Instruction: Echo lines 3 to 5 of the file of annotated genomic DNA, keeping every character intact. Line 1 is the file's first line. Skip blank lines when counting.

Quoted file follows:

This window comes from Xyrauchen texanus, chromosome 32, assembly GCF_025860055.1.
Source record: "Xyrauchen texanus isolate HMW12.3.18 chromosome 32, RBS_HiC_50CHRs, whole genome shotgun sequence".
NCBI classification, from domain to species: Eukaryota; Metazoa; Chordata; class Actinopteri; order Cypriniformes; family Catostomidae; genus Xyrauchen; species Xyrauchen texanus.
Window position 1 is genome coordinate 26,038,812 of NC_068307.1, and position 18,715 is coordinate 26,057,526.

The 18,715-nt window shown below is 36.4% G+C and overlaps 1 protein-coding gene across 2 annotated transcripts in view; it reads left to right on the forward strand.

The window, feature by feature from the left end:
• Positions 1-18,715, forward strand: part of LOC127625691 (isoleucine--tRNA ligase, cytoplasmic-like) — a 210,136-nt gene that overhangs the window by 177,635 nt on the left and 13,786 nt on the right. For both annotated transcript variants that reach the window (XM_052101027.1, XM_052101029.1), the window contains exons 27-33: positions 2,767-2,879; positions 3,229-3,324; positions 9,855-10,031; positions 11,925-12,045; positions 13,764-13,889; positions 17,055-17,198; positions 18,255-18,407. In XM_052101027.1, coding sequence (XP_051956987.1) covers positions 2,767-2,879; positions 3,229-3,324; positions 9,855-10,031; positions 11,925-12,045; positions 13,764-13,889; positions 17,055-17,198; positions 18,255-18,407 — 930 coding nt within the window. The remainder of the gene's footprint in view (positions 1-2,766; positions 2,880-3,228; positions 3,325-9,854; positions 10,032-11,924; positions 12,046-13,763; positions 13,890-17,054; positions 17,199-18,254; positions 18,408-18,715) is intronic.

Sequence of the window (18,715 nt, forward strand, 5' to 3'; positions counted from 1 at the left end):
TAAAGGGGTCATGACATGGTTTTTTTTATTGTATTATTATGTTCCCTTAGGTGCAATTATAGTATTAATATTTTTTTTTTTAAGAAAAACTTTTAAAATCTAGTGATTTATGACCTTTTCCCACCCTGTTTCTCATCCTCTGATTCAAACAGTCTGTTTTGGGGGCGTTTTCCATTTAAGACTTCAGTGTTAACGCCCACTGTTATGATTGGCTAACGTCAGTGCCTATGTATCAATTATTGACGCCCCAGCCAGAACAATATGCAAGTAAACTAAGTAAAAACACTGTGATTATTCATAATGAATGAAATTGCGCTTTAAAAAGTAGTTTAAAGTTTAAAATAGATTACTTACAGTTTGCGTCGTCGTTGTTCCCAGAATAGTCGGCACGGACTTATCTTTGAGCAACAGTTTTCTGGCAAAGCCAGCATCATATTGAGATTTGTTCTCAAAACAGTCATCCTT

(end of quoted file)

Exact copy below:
NCBI classification, from domain to species: Eukaryota; Metazoa; Chordata; class Actinopteri; order Cypriniformes; family Catostomidae; genus Xyrauchen; species Xyrauchen texanus.
Window position 1 is genome coordinate 26,038,812 of NC_068307.1, and position 18,715 is coordinate 26,057,526.

The 18,715-nt window shown below is 36.4% G+C and overlaps 1 protein-coding gene across 2 annotated transcripts in view; it reads left to right on the forward strand.